Coping Tips for a Healthy Thanksgiving With Gout

Thanksgiving With Gout — What You Need to Know

Thanksgiving With GoutWhen my father was first diagnosed with gout, I remember he was initially prescribed a strong narcotic because of the intense pain caused by the uric acid buildup, a daily medication to manage his new diagnosis, and he was given a hand-out of do’s and don’ts in regards to his diet.

This handout helped immensely when it came to everyday life — but how is a person with gout supposed to manage their gout triggers on a major holiday, such as Thanksgiving?

Know Your Triggers

You probably know by now that a diet rich in purines can increase uric acid buildup in the joints, exacerbating gout symptoms. It is recommended to avoid foods that are rich in purines.

Not everyone with gout needs to avoid all foods that are rich in purines; you may find, through trial and error, that certain purine-rich foods do not cause your symptoms to exacerbate.

Foods that are rich in purines include avocados, whole milk, sour cream, fried foods, organ meats, gravies, fish such as herring, anchovies and mackerel, stock-based soups, alcohol, and high-fat desserts.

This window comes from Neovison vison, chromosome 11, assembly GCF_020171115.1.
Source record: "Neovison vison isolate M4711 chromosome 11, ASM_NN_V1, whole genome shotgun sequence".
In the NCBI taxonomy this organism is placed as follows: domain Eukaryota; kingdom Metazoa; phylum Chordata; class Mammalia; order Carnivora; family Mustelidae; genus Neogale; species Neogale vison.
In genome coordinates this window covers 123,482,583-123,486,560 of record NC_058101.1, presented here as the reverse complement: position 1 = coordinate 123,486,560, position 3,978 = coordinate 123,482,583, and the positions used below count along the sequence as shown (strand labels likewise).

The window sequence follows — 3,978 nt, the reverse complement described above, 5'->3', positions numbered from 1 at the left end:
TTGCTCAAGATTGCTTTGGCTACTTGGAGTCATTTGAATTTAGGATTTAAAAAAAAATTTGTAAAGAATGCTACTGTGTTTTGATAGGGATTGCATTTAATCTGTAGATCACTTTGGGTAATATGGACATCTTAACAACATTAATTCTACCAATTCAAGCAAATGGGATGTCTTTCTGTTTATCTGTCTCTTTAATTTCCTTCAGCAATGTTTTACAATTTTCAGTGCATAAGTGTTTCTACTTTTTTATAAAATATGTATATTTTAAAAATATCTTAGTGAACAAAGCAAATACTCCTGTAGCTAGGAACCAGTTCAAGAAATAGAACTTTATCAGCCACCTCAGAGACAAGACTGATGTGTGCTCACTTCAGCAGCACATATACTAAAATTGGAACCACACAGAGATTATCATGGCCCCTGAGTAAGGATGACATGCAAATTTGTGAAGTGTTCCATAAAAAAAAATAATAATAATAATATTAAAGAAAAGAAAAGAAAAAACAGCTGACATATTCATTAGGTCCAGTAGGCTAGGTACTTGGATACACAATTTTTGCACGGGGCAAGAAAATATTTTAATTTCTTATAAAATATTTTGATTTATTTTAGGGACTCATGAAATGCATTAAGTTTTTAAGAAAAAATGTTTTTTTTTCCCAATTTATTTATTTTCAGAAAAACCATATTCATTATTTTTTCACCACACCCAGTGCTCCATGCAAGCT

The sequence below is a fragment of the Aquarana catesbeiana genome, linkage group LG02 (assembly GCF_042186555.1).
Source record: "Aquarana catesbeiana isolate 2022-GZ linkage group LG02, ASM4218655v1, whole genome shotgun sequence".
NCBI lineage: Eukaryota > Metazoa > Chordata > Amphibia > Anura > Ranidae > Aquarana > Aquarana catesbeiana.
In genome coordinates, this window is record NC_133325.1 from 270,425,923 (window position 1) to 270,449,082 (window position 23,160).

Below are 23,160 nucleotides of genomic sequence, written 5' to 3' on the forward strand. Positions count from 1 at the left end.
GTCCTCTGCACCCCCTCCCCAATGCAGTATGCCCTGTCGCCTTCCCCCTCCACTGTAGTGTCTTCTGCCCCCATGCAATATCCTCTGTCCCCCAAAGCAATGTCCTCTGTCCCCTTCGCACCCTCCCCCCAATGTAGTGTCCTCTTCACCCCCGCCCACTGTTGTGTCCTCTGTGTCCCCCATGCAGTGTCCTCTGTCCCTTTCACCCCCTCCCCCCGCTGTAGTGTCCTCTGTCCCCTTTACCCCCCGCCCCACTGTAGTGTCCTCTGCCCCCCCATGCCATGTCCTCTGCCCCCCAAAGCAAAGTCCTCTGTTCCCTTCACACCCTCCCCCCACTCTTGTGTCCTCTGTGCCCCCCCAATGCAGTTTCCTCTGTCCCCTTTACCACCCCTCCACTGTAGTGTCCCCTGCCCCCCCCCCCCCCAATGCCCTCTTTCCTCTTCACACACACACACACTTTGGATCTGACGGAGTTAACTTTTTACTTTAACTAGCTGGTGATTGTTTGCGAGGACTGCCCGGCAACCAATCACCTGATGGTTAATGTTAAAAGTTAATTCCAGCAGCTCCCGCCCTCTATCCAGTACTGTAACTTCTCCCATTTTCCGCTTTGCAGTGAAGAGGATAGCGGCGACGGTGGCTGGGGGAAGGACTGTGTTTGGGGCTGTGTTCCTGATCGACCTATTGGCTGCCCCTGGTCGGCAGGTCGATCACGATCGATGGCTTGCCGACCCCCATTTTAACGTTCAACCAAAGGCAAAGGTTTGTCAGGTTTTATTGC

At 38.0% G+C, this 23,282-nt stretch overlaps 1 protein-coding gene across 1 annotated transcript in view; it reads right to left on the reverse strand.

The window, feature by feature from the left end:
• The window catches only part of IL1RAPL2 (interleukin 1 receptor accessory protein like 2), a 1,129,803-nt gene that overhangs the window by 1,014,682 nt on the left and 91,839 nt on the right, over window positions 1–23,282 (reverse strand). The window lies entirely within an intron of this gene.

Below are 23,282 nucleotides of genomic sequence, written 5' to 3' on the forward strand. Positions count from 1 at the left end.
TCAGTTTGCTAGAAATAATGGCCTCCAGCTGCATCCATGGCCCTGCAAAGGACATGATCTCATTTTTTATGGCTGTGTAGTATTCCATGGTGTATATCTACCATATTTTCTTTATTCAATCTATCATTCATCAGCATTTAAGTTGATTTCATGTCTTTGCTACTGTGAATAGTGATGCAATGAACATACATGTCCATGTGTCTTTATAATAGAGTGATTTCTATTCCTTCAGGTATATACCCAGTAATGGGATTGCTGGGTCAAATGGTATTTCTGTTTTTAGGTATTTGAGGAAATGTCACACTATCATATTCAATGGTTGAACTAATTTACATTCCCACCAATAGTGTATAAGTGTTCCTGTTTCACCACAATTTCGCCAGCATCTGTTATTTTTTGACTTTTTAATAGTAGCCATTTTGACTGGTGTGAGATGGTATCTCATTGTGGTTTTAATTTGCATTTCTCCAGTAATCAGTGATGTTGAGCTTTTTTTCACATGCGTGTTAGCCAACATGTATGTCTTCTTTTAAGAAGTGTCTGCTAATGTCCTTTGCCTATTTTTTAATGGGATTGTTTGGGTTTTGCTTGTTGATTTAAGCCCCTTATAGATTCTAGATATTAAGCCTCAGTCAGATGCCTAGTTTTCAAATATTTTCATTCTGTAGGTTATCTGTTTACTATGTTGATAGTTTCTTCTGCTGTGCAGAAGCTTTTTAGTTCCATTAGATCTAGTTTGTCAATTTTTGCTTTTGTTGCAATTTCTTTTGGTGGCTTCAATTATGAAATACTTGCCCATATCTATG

Stick to Your Plan

When faced with a major meal, such as Thanksgiving, it is tempting to think, “It’s only one day!”

However, one day of eating high-purine foods can set you up for days of pain. Although it may be hard, stick to your plan — your joints will thank you when you go do that Black Friday shopping!


Make Modifications

It’s possible to still enjoy a typical Thanksgiving dinner. Many of the dishes can be modified to be lower in purines.

For example, select a whole-wheat roll or slice of whole-wheat bread and top it with one teaspoon of butter. Butter should be limited to three teaspoons per day, and wheat bread should be limited to two servings per week, so watching bread intake throughout the week prior to the meal is important.

Make mashed potatoes or sweet potatoes with a small amount of butter and skim milk. Omit the gravy completely, or use a very small portion.

Keep the serving of turkey to six ounces. Fill the rest of the plate with vegetables!

Omit the typical pies and serve angel food cake topped with strawberries or raspberries.

Alcohol increases purine production and isn’t recommended for people with gout. If you can’t get through a Thanksgiving meal without a glass of wine or a beer, limit it to one 12-ounce can of beer or one five-ounce glass of wine.

Provide a Dish or Two

If you have control over some of the food options, make it a low-purine option — then you know it will be something that will be good for you and something you enjoy.

Below are two recipes that are low in purines that can be made for your Thanksgiving dinner.

Next page: two delicious gout-friendly recipes to try.

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